Yearning is Our Calling

Are you ever surprised by a strong emotion that comes upon you with a life of its own? I was, a few days ago, and it took me a bit of time to decipher its message.

The Loneliness

Recently, I woke with a deep feeling of loneliness that ached all the way from my core to my fingertips. It was a tugging, yearning feeling. 

Now, it wasn’t necessarily confusing; due to a temporary, unique circumstance, I’ve been living alone for the past two weeks, farther from my family than usual, my partner and dearest friends being far away and exceptionally busy, and social events continuing to be disallowed in Ontario. The origin of the loneliness was not its surprising feature.

Rather, what surprised me was the loneliness' strength, the depth of the yearning I felt within it. It felt like when I'd reach for something on a top shelf, and my fingertips could maybe graze it, but not grasp it. My stretch would extend from my toes, through my calves and spine, to the tips of my fingers. Every muscle would be engaged. The reaching of my body aiming for something on the top shelf felt the same as the reaching of my soul within that loneliness.

Understanding the Ache

Oftentimes, providing my emotions with understanding is enough to soften or even entirely relieve them, but not this time. That ache wanted to stick around. Its real message hadn’t yet been heard. I was blessed enough to have plenty of free time that morning, so I was able to turn first to prayer and then get outside for a run through a nearby forest trail.

The run was beautiful. The clouds were laid out in an arrangement of identical puffs that collected and swept in a curving triangle over the line of the trees. The sun illuminated each leaf its truest green. Each home’s garden that I passed was in peak bloom. When a sparrow swooped overhead, the resolution of my loneliness arrived. I’d always loved watching birds fly. This particular one was playing in the air currents, using its wings to lift, then folding them in to drop its sleek black body down, and repeating. It carried itself in these oscillations toward me, and passed close over my head. As I watched it pass, I considered the pursuits of its life. When I watched it dipping through the air, I first envied it, thinking how lovely it would feel to carry oneself like that, being completely present in each single moment in the air. But the bird was likely not present in each single moment. Birds, too, yearn ceaselessly. Through the seasons, they work in patterns of searching for food and shelter, searching for a mate, searching for a nesting spot, searching for food for their young, and repeat unto death. In becoming cognizant of this little bird’s lifelong yearning, I was able to understand my own.

I realized that my loneliness was not a state to mourn. In fact, existing in the moment of longing itself was good. It showed that I was aware of my direction. It proved I was en route to my fulfillment. When I put that emotion of loneliness into the full landscape of eternity, it is, in fact, quite a wise perception. I ought to be grateful to it. My loneliness shows me accurately the fact that I am not yet at the end meant for me.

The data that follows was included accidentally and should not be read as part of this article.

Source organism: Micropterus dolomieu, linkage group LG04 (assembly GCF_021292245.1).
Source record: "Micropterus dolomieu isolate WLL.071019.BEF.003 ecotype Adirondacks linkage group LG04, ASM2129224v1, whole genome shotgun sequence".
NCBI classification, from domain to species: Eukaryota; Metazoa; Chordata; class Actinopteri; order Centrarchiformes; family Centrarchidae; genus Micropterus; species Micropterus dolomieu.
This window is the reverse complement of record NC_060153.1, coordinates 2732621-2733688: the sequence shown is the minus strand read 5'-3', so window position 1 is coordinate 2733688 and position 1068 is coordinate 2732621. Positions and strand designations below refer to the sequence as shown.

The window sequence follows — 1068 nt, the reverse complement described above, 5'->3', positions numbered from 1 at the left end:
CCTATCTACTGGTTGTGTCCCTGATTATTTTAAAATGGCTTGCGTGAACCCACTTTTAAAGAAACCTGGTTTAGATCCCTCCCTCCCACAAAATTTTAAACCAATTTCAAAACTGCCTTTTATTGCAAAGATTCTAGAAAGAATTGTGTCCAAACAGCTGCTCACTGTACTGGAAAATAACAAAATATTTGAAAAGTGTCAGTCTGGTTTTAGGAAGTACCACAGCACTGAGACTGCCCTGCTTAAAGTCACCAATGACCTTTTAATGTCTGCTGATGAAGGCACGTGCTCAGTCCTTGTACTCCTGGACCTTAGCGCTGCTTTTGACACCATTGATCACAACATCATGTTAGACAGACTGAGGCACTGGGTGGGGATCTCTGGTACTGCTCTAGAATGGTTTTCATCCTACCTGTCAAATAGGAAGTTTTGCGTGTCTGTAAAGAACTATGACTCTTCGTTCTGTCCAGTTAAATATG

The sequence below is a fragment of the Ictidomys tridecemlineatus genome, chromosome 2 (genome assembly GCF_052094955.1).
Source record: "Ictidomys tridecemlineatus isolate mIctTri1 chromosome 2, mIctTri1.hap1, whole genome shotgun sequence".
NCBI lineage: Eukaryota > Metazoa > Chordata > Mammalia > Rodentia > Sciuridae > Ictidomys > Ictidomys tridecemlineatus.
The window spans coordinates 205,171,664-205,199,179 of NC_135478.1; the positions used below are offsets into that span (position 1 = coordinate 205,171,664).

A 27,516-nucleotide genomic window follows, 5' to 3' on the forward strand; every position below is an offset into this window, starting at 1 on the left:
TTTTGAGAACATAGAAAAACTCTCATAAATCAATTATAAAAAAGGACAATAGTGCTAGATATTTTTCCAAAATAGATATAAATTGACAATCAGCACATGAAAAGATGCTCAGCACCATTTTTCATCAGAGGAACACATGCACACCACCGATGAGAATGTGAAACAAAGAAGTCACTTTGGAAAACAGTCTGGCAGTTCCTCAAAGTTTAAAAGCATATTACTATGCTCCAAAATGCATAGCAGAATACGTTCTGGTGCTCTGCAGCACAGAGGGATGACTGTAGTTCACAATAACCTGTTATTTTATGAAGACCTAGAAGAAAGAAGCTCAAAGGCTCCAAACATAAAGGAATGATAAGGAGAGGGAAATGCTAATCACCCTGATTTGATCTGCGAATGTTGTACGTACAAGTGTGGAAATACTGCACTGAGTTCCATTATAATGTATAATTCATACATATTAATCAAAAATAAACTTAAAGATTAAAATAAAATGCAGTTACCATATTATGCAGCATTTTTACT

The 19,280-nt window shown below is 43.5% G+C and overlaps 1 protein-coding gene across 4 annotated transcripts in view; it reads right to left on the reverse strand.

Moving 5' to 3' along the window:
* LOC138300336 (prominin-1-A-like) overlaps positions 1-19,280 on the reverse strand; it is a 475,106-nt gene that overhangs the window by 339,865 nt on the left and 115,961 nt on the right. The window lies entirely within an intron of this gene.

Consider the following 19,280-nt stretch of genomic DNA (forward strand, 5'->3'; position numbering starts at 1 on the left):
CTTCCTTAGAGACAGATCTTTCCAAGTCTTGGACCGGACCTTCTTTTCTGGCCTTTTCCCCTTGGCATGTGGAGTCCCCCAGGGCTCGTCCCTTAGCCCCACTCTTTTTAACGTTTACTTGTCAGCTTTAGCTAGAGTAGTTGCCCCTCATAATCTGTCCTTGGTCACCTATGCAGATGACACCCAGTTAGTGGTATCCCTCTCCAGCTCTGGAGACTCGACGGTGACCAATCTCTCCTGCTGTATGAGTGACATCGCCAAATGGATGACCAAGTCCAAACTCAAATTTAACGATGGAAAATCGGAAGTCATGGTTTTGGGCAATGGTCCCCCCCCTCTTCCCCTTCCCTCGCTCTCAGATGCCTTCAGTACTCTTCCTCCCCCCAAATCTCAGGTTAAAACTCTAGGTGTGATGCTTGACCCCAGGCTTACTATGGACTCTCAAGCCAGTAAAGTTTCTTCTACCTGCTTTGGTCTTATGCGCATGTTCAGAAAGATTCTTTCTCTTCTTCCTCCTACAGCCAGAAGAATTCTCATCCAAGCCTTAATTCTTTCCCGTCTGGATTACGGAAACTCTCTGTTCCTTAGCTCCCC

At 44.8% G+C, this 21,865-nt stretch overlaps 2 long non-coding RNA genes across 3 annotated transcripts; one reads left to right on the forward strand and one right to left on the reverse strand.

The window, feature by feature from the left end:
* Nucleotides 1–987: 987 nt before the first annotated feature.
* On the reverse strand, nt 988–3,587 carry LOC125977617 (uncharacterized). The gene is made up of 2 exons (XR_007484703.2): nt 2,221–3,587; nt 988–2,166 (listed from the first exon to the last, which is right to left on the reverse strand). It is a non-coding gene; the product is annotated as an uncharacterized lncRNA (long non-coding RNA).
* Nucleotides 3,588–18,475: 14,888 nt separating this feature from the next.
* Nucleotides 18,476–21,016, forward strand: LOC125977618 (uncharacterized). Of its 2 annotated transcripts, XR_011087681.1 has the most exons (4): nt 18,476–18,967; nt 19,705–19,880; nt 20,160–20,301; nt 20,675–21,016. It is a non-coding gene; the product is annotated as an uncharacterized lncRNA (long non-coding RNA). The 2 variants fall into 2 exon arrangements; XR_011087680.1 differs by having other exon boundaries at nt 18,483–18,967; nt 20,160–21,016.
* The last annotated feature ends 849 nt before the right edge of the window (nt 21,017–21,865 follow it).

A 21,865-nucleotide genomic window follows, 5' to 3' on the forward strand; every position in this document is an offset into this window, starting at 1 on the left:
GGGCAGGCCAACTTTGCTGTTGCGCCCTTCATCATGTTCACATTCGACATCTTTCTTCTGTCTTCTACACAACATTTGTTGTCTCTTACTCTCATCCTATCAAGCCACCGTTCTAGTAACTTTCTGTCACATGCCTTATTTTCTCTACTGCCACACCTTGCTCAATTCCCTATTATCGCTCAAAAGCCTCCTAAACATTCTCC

Running the Course

Us human beings exist in movement upon the dimensions of time and space. Time moves forward and space stretches out everything upon it like dots on an elastic band. Our existence here is transit. We are made to be within moments of transformation. God intends us to live with longing. We are not built to chase satisfaction, but to be satisfied in the chase. 

I think of a Bible verse that has remained a favourite since I first started putting my heart into reading scripture: “But I do not count my life of any value to myself, if only I may finish my course and the ministry that I received from the Lord Jesus, to testify to the good news of God’s grace.” (Acts 20:24, NRSVCE). Here, ever courageous and humble St. Paul is recorded by St. Luke praying and speaking with Ephesian church elders, letting them know that he won’t be able to see them again and that they should persist in following Christ. St. Paul emphasizes that his sole motivation is to finish his course, complete his race, consummate his mission. This is the calling of all Christians, and, since Christ draws all of us to himself (John 12:32), ideally the calling of all people. 

How much sense does it make, then, that we should almost always exist in a state of yearning? Our entire purpose on earth is a pursuit of something. We are “drawn toward” and we are “racing.” We are moving. Time moves us, space moves us, God's calling for us moves us. We are far from our intended end. We have not yet arrived.

In my recent loneliness, I was yearning to be closer to the people dear to me. When we yearn for people, or other good things near to us but not within our grasp, we are simply reaching for proximal placeholders that point us toward Heaven. There is a glimmer of Christ in everyone (Genesis 1:27; John 14:20), and it is Him, not solely, but primarily, that we yearn for when we reach for the people dear to us. 

God's creation is good, and that sparrow was good. Through that good sparrow I was given consolation in my state of yearning. I was able to understand a fragment more of what it might mean to accept this life of transit, pursuit and mission. That understanding softened my loneliness, and allowed it to be something not to resist, but rather to dearly cherish. My yearning is a revelation of my calling. It shows me more clearly my true purpose and position. It is an emotion that belongs.



“With my whole heart I seek you; / do not let me stray from your commandments.” (Psalm 119:10)



Articles Home Page

1 comment

Anna-Maria Neusy

Wow!! I love this!!

Leave a comment

Please note, comments must be approved before they are published